As it tends to go in December, experience was triumphant.
The No. 19 Florida Gators, led by four seniors, dominated the freshman- and sophomore-laden No. 13 Kansas Jayhawks for a majority of the game on Tuesday and held off a late comeback, earning the 67-61 win at Stephen C. O'Connell Center.
Scottie Wilbekin led the way for Billy Donovan's Gators, scoring 18 points to go with six assists and four steals.
Andrew Wiggins had his best game of the season with 26 points, 11 rebounds and two blocks—no one else had more than nine points for Kansas—but the Jayhawks' dug themselves into a big hole and couldn't overcome 24 turnovers in the sloppy road performance.
Bill Self's team took a quick 10-3 lead at the 15:55 mark but didn't score again until there was 7:13 left in the first half.
During that span, Florida's 2-3 and 1-3-1 zones absolutely stifled the young, rattled Jayhawks squad, and on the other side of the court, Dorian Finney-Smith knocked down three three-pointers, the Gators relentlessly crashed the offensive glass and scored 21-straight points.
The Virginia Tech transfer Finney-Smith was key off the bench for the Gators, finishing with 15 points, five rebounds and two steals.
Perry Ellis was able to eventually stop the bleeding for Kansas with a couple of quick baskets, but Florida continued to play with more energy and execution, especially on defense, forcing an absurd 16 first-half turnovers to take a 36-21 lead into the locker room.
This sequence, via ESPN's Myron Medcalf, summed up the first 20 minutes:
Kansas looked like a different team in the second half, though. The Jayhawks continued to be plagued by turnovers, but they executed much better on offense and starting knocking down shots.
However, after a 11-5 run in the first five minutes of the half to cut the lead to nine, the deficit continued to hover in the eight-to-12-point range for the majority of the game.
Every time the Jayhawks looked ready to make a run, Florida answered with a key basket, usually on the shoulders of Wilbekin—the senior scored or assisted on the Gators' first six baskets of the second half.
Wiggins drilled three treys in the final minutes to cut the lead to as little as five with a minute to go, but Florida knocked down its free throws down the stretch to preserve the win.
While it will be tempting to overreact to this game—Florida looked superior for about two-thirds of the game—remember that it's still early December and both teams are only going to get better.
The Gators showed what they can do when fully healthy with a comprehensive win, and the addition of Chris Walker will only make this deep team even more dangerous.
Kansas, meanwhile, is extremely young and still putting the pieces together, but the talent is obviously there. The Jayhawks are inconsistent now, but under Self, they will get things figured out.
Andrew Wiggins, Kansas: A
It wasn't quite a perfect 40 minutes from Wiggins, who was ice cold early against Florida's zone and turned the ball over four times, but it was close, as he was undoubtedly the bright spot for the Jayhawks.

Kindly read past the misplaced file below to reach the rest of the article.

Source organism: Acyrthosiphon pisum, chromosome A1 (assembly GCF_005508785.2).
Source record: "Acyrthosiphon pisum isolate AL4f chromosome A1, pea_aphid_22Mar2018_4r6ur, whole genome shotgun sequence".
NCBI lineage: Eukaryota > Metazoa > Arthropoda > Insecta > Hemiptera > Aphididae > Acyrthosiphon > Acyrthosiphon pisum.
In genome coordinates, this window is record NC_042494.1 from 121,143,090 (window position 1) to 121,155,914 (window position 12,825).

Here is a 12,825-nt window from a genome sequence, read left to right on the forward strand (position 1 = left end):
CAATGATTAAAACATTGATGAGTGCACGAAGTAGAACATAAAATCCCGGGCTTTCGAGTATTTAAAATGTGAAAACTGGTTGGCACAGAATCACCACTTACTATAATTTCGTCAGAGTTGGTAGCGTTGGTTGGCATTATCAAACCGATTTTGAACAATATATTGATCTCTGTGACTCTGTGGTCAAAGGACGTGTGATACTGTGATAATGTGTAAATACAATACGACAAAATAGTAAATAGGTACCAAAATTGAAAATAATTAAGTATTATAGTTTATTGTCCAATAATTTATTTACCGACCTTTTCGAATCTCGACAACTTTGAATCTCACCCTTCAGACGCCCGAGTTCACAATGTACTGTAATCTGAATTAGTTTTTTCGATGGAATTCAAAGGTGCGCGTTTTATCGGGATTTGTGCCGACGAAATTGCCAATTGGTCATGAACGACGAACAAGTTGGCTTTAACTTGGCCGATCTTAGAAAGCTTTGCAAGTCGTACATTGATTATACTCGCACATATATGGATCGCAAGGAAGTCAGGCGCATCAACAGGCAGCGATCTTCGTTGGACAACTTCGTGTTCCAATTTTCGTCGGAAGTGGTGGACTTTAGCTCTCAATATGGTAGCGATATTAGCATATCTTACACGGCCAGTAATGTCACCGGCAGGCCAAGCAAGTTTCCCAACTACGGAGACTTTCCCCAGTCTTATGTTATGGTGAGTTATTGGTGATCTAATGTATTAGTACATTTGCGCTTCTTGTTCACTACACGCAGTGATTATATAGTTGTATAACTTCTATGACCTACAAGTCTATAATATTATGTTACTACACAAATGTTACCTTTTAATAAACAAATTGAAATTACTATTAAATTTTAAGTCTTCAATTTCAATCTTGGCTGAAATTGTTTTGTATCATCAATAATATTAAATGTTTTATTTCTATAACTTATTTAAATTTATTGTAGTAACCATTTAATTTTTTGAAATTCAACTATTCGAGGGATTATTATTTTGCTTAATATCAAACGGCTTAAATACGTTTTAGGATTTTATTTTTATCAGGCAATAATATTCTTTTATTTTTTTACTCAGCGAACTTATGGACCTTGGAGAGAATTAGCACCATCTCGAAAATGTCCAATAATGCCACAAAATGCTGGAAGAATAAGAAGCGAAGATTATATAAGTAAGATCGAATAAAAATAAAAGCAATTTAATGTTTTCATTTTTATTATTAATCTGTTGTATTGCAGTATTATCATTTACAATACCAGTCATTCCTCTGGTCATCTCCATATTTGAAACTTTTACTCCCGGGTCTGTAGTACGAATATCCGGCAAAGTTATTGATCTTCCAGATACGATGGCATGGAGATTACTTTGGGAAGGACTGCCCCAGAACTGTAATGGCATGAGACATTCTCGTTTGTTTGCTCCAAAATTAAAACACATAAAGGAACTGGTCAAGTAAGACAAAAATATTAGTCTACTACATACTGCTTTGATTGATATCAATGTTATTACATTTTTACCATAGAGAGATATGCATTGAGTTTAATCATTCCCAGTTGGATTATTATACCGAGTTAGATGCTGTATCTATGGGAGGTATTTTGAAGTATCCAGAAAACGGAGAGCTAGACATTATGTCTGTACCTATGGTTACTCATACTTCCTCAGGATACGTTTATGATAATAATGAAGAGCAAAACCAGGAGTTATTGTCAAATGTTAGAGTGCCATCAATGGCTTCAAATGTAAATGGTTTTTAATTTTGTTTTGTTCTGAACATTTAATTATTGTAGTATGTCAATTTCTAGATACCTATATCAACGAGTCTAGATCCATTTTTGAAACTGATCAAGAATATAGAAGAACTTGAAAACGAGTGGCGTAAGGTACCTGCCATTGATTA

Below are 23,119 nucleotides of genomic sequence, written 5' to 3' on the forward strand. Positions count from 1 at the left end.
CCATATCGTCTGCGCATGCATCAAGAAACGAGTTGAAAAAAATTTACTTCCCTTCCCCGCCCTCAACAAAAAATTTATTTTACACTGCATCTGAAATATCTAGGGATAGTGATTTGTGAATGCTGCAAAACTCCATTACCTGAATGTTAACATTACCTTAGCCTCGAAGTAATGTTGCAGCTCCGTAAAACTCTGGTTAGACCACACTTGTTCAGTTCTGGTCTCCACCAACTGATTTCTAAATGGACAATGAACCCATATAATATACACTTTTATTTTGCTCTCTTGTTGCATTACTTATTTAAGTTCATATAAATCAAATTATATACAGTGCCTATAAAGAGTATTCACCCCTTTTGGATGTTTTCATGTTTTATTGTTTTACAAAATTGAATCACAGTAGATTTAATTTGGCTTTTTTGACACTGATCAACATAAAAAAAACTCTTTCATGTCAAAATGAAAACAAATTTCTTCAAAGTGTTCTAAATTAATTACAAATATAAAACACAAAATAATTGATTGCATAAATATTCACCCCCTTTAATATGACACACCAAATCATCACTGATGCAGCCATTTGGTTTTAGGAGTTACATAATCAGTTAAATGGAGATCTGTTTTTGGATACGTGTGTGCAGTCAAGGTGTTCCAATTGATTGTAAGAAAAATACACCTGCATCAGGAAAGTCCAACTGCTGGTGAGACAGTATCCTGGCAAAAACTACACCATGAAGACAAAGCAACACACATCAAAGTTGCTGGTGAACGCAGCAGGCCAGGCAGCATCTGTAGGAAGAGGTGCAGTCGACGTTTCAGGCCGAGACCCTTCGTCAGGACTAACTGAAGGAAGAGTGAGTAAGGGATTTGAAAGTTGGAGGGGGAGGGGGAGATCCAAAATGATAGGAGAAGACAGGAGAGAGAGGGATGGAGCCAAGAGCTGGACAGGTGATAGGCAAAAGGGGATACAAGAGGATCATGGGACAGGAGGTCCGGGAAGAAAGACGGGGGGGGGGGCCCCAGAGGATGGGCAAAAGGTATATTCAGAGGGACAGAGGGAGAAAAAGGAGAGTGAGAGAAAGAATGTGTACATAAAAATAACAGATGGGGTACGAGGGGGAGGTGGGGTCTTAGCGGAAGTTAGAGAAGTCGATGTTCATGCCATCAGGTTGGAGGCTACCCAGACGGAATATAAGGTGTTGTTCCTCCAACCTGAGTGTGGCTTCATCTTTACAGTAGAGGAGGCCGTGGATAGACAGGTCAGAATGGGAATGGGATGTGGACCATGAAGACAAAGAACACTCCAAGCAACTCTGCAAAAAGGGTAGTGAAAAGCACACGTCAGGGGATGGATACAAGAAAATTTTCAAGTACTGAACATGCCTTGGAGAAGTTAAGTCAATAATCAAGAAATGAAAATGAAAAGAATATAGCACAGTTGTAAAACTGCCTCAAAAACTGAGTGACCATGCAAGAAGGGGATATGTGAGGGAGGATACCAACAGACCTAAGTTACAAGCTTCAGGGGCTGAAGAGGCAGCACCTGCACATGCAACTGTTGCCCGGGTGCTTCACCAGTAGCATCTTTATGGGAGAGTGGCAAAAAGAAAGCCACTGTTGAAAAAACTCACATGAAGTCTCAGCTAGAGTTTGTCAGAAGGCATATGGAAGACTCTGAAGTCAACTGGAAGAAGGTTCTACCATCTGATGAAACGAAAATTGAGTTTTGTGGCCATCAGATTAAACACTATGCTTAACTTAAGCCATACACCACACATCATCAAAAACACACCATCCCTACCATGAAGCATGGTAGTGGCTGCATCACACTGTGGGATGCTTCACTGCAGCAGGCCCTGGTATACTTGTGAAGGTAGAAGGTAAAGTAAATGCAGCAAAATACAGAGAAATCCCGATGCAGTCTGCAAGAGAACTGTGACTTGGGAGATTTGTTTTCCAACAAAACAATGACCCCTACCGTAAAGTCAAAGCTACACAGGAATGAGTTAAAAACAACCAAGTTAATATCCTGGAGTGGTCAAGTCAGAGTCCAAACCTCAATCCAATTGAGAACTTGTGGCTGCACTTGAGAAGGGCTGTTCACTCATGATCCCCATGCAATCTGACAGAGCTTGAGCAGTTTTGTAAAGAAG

He was electric in transition, active on the glass, and played tremendous defense, holding Casey Prather to just 1-of-5 shooting.
Wiggins nearly led a one-man comeback in the final minutes (and would have come even closer if not for a controversial no-call), but even in the loss, his ability to take over games was clear.
Scottie Wilbekin, Florida: A
Guess his ankle is alright.
It wasn't certain that Wilbekin would even play in this game, but he came through in a massive way.
He scored from all over the court, he ran the offense (six assists, two turnovers), he forced plenty of Kansas mistakes on defense and he quietly did all kinds of damage at the back of the 1-3-1 zone.
This Florida team is experienced, but Wilbekin's energy, intangibles, leadership and play on both ends of the court is crucial for the Gators.
Joel Embiid, Kansas: B
Every time someone talks about how little Joel Embiid has played organized basketball, it feels like a lie. The future lottery pick has a tremendous feel for the game.
In his first ever collegiate start, Embiid only finished with six points and six rebounds, but he was under control on offense (two assists, one turnover, scored with some nice post moves) and protected the rim (three blocks).
Battling with Patric Young and Will Yeguete down low, Embiid once again impressed.
Patric Young, Florida: B+
It was a Jekyll and Hyde game for Young.
In the first half, Kansas had no answer for him, as he scored in a variety of ways, couldn't be kept off the offensive glass and provided endless energy for the fired-up Gators. Heck, he even knocked down a rare jumper.
The second half was a different story, though. Young struggled inside against Embiid, got into foul trouble and didn't touch the ball much after the first minute of the half.
You can't really be mad at 12 points, six rebounds, a steal and a block, but it felt like it could have been a much bigger night for the strong senior.
Both teams continue their tough non-conference schedule, as Florida takes on No. 16 Memphis in Madison Square Garden next Tuesday, while Kansas takes on New Mexico in the Kansas City Shootout on Saturday.
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